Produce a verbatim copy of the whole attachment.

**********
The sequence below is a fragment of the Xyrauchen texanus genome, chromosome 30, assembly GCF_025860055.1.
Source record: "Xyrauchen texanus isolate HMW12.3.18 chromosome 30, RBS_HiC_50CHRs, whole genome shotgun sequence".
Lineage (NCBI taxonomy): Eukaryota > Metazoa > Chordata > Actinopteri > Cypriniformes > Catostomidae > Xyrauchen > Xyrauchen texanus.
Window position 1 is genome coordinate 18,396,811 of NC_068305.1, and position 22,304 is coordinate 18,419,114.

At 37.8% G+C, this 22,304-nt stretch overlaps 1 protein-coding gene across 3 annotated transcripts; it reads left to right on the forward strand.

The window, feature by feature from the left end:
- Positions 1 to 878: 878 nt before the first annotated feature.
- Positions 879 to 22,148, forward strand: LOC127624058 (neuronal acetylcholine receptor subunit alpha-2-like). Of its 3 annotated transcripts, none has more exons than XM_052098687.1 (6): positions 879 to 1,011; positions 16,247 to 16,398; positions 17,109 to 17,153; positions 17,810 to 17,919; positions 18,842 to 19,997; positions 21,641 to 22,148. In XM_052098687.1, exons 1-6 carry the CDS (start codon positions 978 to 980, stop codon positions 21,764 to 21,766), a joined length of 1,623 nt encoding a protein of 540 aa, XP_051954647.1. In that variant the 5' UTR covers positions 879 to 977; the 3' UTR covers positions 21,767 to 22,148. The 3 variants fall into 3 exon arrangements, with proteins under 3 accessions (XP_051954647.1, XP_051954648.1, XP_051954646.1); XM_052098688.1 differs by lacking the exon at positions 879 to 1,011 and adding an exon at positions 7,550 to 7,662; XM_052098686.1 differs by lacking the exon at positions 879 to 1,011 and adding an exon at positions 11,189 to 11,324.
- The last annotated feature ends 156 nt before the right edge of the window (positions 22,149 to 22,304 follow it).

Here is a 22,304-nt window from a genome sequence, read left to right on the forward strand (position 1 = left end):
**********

The sequence below is a fragment of the Xyrauchen texanus genome, chromosome 30, assembly GCF_025860055.1.
Source record: "Xyrauchen texanus isolate HMW12.3.18 chromosome 30, RBS_HiC_50CHRs, whole genome shotgun sequence".
Lineage (NCBI taxonomy): Eukaryota > Metazoa > Chordata > Actinopteri > Cypriniformes > Catostomidae > Xyrauchen > Xyrauchen texanus.
Window position 1 is genome coordinate 18,396,811 of NC_068305.1, and position 22,304 is coordinate 18,419,114.

At 37.8% G+C, this 22,304-nt stretch overlaps 1 protein-coding gene across 3 annotated transcripts; it reads left to right on the forward strand.

The window, feature by feature from the left end:
- Positions 1 to 878: 878 nt before the first annotated feature.
- Positions 879 to 22,148, forward strand: LOC127624058 (neuronal acetylcholine receptor subunit alpha-2-like). Of its 3 annotated transcripts, none has more exons than XM_052098687.1 (6): positions 879 to 1,011; positions 16,247 to 16,398; positions 17,109 to 17,153; positions 17,810 to 17,919; positions 18,842 to 19,997; positions 21,641 to 22,148. In XM_052098687.1, exons 1-6 carry the CDS (start codon positions 978 to 980, stop codon positions 21,764 to 21,766), a joined length of 1,623 nt encoding a protein of 540 aa, XP_051954647.1. In that variant the 5' UTR covers positions 879 to 977; the 3' UTR covers positions 21,767 to 22,148. The 3 variants fall into 3 exon arrangements, with proteins under 3 accessions (XP_051954647.1, XP_051954648.1, XP_051954646.1); XM_052098688.1 differs by lacking the exon at positions 879 to 1,011 and adding an exon at positions 7,550 to 7,662; XM_052098686.1 differs by lacking the exon at positions 879 to 1,011 and adding an exon at positions 11,189 to 11,324.
- The last annotated feature ends 156 nt before the right edge of the window (positions 22,149 to 22,304 follow it).

Here is a 22,304-nt window from a genome sequence, read left to right on the forward strand (position 1 = left end):